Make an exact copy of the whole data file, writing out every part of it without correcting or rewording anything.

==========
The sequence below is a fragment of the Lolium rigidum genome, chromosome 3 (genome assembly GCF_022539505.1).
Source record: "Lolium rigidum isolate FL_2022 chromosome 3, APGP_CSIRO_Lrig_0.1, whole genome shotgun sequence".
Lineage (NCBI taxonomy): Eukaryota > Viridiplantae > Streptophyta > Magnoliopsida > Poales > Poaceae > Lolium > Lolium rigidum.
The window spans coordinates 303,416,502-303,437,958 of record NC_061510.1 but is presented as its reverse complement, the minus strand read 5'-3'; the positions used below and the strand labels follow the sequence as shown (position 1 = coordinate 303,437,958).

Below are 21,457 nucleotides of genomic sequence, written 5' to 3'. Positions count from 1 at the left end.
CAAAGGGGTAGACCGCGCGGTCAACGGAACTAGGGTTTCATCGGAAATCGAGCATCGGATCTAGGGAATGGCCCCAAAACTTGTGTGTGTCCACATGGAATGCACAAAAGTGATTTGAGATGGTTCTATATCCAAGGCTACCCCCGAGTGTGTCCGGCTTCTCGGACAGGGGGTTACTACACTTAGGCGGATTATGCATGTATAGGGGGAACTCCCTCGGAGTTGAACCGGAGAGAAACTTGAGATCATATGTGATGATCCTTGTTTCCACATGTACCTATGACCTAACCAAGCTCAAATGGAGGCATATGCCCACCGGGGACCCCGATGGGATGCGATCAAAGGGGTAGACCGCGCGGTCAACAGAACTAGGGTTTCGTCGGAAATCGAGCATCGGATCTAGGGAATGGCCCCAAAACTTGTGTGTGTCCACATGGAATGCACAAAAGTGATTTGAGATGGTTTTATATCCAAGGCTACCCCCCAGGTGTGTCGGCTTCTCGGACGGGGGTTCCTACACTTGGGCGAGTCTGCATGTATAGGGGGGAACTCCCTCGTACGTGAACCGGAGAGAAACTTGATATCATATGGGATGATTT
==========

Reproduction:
The sequence below is a fragment of the Lolium rigidum genome, chromosome 3 (genome assembly GCF_022539505.1).
Source record: "Lolium rigidum isolate FL_2022 chromosome 3, APGP_CSIRO_Lrig_0.1, whole genome shotgun sequence".
Lineage (NCBI taxonomy): Eukaryota > Viridiplantae > Streptophyta > Magnoliopsida > Poales > Poaceae > Lolium > Lolium rigidum.
The window spans coordinates 303,416,502-303,437,958 of record NC_061510.1 but is presented as its reverse complement, the minus strand read 5'-3'; the positions used below and the strand labels follow the sequence as shown (position 1 = coordinate 303,437,958).

Below are 21,457 nucleotides of genomic sequence, written 5' to 3'. Positions count from 1 at the left end.
CAAAGGGGTAGACCGCGCGGTCAACGGAACTAGGGTTTCATCGGAAATCGAGCATCGGATCTAGGGAATGGCCCCAAAACTTGTGTGTGTCCACATGGAATGCACAAAAGTGATTTGAGATGGTTCTATATCCAAGGCTACCCCCGAGTGTGTCCGGCTTCTCGGACAGGGGGTTACTACACTTAGGCGGATTATGCATGTATAGGGGGAACTCCCTCGGAGTTGAACCGGAGAGAAACTTGAGATCATATGTGATGATCCTTGTTTCCACATGTACCTATGACCTAACCAAGCTCAAATGGAGGCATATGCCCACCGGGGACCCCGATGGGATGCGATCAAAGGGGTAGACCGCGCGGTCAACAGAACTAGGGTTTCGTCGGAAATCGAGCATCGGATCTAGGGAATGGCCCCAAAACTTGTGTGTGTCCACATGGAATGCACAAAAGTGATTTGAGATGGTTTTATATCCAAGGCTACCCCCCAGGTGTGTCGGCTTCTCGGACGGGGGTTCCTACACTTGGGCGAGTCTGCATGTATAGGGGGGAACTCCCTCGTACGTGAACCGGAGAGAAACTTGATATCATATGGGATGATTT